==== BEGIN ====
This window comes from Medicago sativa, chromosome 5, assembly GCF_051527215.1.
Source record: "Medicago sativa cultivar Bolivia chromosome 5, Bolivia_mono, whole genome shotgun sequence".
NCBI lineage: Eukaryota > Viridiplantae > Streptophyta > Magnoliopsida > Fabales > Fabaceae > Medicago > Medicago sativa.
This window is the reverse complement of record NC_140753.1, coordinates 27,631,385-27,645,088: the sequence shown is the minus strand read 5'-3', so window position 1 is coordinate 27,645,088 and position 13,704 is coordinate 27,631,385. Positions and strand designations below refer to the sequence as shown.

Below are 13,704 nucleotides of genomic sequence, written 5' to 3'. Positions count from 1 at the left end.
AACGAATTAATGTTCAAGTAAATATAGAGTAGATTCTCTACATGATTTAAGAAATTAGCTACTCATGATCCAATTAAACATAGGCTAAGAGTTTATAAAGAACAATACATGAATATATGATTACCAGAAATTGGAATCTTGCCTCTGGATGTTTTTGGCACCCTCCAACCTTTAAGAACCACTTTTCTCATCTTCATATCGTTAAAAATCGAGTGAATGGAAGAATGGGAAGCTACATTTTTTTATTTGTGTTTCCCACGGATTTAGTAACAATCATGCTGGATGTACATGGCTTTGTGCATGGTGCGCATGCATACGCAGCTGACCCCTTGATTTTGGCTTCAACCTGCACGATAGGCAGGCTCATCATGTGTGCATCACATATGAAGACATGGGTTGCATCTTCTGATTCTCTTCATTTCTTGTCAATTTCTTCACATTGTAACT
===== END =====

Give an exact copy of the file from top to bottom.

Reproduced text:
This window comes from Medicago sativa, chromosome 5, assembly GCF_051527215.1.
Source record: "Medicago sativa cultivar Bolivia chromosome 5, Bolivia_mono, whole genome shotgun sequence".
NCBI lineage: Eukaryota > Viridiplantae > Streptophyta > Magnoliopsida > Fabales > Fabaceae > Medicago > Medicago sativa.
This window is the reverse complement of record NC_140753.1, coordinates 27,631,385-27,645,088: the sequence shown is the minus strand read 5'-3', so window position 1 is coordinate 27,645,088 and position 13,704 is coordinate 27,631,385. Positions and strand designations below refer to the sequence as shown.

Below are 13,704 nucleotides of genomic sequence, written 5' to 3'. Positions count from 1 at the left end.
AACGAATTAATGTTCAAGTAAATATAGAGTAGATTCTCTACATGATTTAAGAAATTAGCTACTCATGATCCAATTAAACATAGGCTAAGAGTTTATAAAGAACAATACATGAATATATGATTACCAGAAATTGGAATCTTGCCTCTGGATGTTTTTGGCACCCTCCAACCTTTAAGAACCACTTTTCTCATCTTCATATCGTTAAAAATCGAGTGAATGGAAGAATGGGAAGCTACATTTTTTTATTTGTGTTTCCCACGGATTTAGTAACAATCATGCTGGATGTACATGGCTTTGTGCATGGTGCGCATGCATACGCAGCTGACCCCTTGATTTTGGCTTCAACCTGCACGATAGGCAGGCTCATCATGTGTGCATCACATATGAAGACATGGGTTGCATCTTCTGATTCTCTTCATTTCTTGTCAATTTCTTCACATTGTAACT